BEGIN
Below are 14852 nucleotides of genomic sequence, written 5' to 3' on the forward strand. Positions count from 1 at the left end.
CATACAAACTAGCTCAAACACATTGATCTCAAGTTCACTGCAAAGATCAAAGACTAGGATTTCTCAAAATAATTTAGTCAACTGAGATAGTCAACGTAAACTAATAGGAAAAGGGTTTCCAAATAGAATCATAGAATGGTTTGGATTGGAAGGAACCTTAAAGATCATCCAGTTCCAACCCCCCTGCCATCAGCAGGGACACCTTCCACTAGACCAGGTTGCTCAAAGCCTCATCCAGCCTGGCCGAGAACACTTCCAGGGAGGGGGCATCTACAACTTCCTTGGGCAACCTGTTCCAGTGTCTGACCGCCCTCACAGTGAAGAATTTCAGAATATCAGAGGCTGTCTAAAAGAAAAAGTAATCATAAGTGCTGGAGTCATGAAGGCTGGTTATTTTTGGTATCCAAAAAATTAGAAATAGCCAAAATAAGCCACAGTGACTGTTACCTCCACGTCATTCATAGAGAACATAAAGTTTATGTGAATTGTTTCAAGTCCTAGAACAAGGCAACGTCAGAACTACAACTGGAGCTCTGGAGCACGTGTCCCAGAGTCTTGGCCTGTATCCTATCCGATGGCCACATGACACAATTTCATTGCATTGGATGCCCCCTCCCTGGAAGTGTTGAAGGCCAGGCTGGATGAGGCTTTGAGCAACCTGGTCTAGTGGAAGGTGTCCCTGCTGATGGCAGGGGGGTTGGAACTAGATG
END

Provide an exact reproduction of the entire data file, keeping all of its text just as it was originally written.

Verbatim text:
Below are 14852 nucleotides of genomic sequence, written 5' to 3' on the forward strand. Positions count from 1 at the left end.
CATACAAACTAGCTCAAACACATTGATCTCAAGTTCACTGCAAAGATCAAAGACTAGGATTTCTCAAAATAATTTAGTCAACTGAGATAGTCAACGTAAACTAATAGGAAAAGGGTTTCCAAATAGAATCATAGAATGGTTTGGATTGGAAGGAACCTTAAAGATCATCCAGTTCCAACCCCCCTGCCATCAGCAGGGACACCTTCCACTAGACCAGGTTGCTCAAAGCCTCATCCAGCCTGGCCGAGAACACTTCCAGGGAGGGGGCATCTACAACTTCCTTGGGCAACCTGTTCCAGTGTCTGACCGCCCTCACAGTGAAGAATTTCAGAATATCAGAGGCTGTCTAAAAGAAAAAGTAATCATAAGTGCTGGAGTCATGAAGGCTGGTTATTTTTGGTATCCAAAAAATTAGAAATAGCCAAAATAAGCCACAGTGACTGTTACCTCCACGTCATTCATAGAGAACATAAAGTTTATGTGAATTGTTTCAAGTCCTAGAACAAGGCAACGTCAGAACTACAACTGGAGCTCTGGAGCACGTGTCCCAGAGTCTTGGCCTGTATCCTATCCGATGGCCACATGACACAATTTCATTGCATTGGATGCCCCCTCCCTGGAAGTGTTGAAGGCCAGGCTGGATGAGGCTTTGAGCAACCTGGTCTAGTGGAAGGTGTCCCTGCTGATGGCAGGGGGGTTGGAACTAGATG